With many countries ramping up the administration of COVID-19 vaccines, travel is cautiously resuming in some destinations. But how are airlines and governments keeping track of travelers who have gotten the jab? What about digital health passports, proof of vaccine or negative tests, and digital travel pass apps? Here's what you need to know.
If you’re seeing the light at the end of the COVID-19 tunnel as global vaccinations increase, you’re not alone. Millions of people have already been vaccinated against this terrible disease, and if you're longing to see friends and loved ones, or just to explore the world once more, it’s a massive comfort.
It’s important to know that some airlines and governments are likely to require proof of vaccination before you can travel. Some are requiring it already. And since there’s no one common system, that may mean you need to take the initiative and be prepared for some thoroughly unglamorous paperwork.
How to prove your vaccination status to travel overseas
Some countries or regions are developing their own "vaccine passport" app systems to kickstart travel. Some of them can be included as part of your airline’s app, and some are separate. They work in a variety of ways, but they’re mainly based on the input, processing and output of your documents, proving either your test status or vaccination information. On the input side, it could be automatically linked in with private testing companies, use QR-codes like the proposed European Digital Green Certificate, or require you to take and send a picture of your document, before traveling. With a vaccination record being the key to unlocking travel, it's a good idea to laminate any paperwork or store it in a folder.
On the output side, the idea is that your app automatically tells the airline system whether or not the document you sent them means that you’re okay to fly. It may, however, need help from a data center of real humans, some AI analysis, or most likely a combination of all three.
When you’re vaccinated, your vaccine certificate should state your name, the date of your vaccination (or vaccinations — if you get a two-jab vaccine, make sure you particularly keep track of the second piece of paperwork), the medical professional who administered it, the vaccine administered, the lot number of the vaccine, and the location of the administration centre. If you live somewhere where English isn’t the language of paperwork from your healthcare system, it might be worth creating an English translation printout for your doctor or other medical professional to stamp and sign.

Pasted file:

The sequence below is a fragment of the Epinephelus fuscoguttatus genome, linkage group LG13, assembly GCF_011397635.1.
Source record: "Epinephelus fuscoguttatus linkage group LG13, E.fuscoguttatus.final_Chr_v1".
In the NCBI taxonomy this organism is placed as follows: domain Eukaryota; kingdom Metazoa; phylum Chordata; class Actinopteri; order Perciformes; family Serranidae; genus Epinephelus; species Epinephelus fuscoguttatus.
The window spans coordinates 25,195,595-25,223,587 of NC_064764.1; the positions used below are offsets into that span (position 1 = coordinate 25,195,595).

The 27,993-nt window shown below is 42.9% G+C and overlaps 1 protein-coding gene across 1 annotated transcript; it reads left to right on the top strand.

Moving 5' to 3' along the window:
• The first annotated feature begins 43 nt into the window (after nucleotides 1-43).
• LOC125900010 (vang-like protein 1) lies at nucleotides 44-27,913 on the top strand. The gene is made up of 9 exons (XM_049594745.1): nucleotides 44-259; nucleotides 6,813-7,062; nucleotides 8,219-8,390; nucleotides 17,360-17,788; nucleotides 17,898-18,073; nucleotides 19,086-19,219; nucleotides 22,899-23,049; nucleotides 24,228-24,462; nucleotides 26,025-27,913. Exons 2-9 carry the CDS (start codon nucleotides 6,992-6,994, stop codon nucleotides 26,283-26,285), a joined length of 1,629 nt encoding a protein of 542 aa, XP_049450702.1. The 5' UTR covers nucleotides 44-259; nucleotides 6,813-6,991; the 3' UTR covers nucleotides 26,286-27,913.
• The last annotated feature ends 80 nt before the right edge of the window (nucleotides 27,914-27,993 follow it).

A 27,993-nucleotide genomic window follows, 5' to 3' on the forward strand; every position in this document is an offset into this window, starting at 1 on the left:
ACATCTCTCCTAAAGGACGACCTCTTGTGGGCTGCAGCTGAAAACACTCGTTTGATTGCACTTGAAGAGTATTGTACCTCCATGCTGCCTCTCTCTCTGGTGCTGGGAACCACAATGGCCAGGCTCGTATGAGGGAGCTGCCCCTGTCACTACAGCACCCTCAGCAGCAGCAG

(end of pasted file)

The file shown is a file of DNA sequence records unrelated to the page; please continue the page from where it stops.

It's a good idea to keep a record of correspondence between yourself and your vaccination provider such as vaccine appointment confirmations. It's unlikely to be required when traveling but it doesn't hurt to have that extra detail of proof, just in case.
There isn't a standard vaccination certificate for travel and there's no one single airline system that manages the various vaccination and testing requirements. The closest we have right now to a global standard is the International Air Transport Association (IATA) Global Travel Pass, which is currently being tested among 22 airlines. In general, the process is likely to more complicated as newer vaccines and variants emerge, but in the meantime it depends where you’re traveling and how you’re getting there.
How to prove you've been vaccinated to travel to Europe
The European Union (EU) is working on implementing a Digital Green Certificate in June, which would facilitate travel between its member states and third countries, including the US. The certificate is proof that an individual traveler has either received a negative COVID-19 test result, has recovered from the virus, or has indeed been inoculated against COVID-19 from vaccines approved by the European Medicines Agency, including the Moderna, Pfizer/BioNTech and Johnson & Johnson vaccines. However, member states may decide to accept travelers who have received another vaccine, such as those listed by the World Health Organization (WHO) for emergency use.